Complexity in Language Acquisition
Article first published online: 17 JAN 2013
Copyright © 2013 Cognitive Science Society, Inc.
Topics in Cognitive Science
Volume 5, Issue 1, pages 89–110, January 2013
How to Cite
Clark, A. and Lappin, S. (2013), Complexity in Language Acquisition. Topics in Cognitive Science, 5: 89–110. doi: 10.1111/tops.12001
- Issue published online: 17 JAN 2013
- Article first published online: 17 JAN 2013
- Manuscript Accepted: 2 NOV 2012
- Manuscript Received: 21 SEP 2011
- Manuscript Revised: 21 SEP 2011
- Computational complexity;
- Language acquisition;
- Computational learning theory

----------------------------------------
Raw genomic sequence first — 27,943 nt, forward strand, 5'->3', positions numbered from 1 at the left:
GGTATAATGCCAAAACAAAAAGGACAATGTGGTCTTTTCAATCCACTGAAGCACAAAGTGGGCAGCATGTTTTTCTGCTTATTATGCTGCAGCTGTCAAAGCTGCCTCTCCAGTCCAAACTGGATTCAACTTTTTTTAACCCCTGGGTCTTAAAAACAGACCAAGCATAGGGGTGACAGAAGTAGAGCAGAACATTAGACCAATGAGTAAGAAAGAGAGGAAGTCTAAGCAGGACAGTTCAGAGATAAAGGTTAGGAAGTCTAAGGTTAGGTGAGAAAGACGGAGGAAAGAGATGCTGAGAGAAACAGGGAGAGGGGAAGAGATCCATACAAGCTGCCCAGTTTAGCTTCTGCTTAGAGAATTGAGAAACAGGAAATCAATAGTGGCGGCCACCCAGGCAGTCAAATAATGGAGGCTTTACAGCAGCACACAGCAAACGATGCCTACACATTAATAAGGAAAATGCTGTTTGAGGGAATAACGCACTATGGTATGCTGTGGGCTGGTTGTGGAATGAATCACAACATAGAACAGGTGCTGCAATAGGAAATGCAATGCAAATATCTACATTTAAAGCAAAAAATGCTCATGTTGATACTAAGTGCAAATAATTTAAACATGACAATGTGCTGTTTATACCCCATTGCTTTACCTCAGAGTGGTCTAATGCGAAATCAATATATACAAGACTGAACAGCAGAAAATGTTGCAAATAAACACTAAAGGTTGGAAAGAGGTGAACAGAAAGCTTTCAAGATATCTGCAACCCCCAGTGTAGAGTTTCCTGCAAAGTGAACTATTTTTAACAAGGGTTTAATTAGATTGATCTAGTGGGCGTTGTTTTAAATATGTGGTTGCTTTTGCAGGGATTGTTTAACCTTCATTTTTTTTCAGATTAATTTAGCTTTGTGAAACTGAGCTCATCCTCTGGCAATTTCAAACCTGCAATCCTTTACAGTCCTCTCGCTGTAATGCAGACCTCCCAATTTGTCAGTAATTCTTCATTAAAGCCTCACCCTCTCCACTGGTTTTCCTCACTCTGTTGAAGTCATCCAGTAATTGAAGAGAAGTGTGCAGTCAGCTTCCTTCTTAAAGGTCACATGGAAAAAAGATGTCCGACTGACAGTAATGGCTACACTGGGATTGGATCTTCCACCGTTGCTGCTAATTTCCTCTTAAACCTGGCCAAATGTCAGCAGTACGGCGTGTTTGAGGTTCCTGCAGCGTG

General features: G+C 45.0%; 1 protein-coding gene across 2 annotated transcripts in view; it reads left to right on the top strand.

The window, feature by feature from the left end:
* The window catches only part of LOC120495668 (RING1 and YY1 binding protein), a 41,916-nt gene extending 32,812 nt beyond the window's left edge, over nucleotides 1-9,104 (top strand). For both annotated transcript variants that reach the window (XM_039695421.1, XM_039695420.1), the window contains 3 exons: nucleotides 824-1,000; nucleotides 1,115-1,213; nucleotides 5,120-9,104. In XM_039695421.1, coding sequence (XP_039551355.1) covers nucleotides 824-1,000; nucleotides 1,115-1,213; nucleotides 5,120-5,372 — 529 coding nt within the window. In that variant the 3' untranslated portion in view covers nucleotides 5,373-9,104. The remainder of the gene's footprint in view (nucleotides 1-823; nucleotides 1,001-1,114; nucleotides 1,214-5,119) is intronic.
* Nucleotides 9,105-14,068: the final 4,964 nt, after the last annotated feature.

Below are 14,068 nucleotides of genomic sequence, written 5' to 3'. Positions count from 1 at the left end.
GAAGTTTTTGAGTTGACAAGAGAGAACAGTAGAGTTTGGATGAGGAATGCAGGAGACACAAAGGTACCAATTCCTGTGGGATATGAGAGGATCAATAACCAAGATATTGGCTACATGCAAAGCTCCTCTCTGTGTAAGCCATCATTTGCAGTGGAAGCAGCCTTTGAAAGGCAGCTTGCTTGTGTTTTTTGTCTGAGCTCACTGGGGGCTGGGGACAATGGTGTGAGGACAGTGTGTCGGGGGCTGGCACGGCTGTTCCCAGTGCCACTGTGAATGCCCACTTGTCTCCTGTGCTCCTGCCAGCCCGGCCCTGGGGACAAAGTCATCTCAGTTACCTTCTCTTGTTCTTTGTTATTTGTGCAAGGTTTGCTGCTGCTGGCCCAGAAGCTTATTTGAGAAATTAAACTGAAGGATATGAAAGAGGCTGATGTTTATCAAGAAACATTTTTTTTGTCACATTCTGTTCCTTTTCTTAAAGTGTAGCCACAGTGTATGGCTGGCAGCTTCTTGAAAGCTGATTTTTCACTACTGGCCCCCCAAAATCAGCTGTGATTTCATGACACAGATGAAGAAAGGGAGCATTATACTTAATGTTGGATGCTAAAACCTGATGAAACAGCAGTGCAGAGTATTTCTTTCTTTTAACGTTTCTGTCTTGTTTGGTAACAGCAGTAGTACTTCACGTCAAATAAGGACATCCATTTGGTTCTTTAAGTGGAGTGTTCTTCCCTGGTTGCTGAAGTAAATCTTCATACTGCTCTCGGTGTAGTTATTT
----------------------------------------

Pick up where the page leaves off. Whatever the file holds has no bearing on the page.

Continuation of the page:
Learning theory has frequently been applied to language acquisition, but discussion has largely focused on information theoretic problems—in particular on the absence of direct negative evidence. Such arguments typically neglect the probabilistic nature of cognition and learning in general. We argue first that these arguments, and analyses based on them, suffer from a major flaw: they systematically conflate the hypothesis class and the learnable concept class. As a result, they do not allow one to draw significant conclusions about the learner. Second, we claim that the real problem for language learning is the computational complexity of constructing a hypothesis from input data. Studying this problem allows for a more direct approach to the object of study—the language acquisition device—rather than the learnable class of languages, which is epiphenomenal and possibly hard to characterize. The learnability results informed by complexity studies are much more insightful. They strongly suggest that target grammars need to be objective, in the sense that the primitive elements of these grammars are based on objectively definable properties of the language itself. These considerations support the view that language acquisition proceeds primarily through data-driven learning of some form.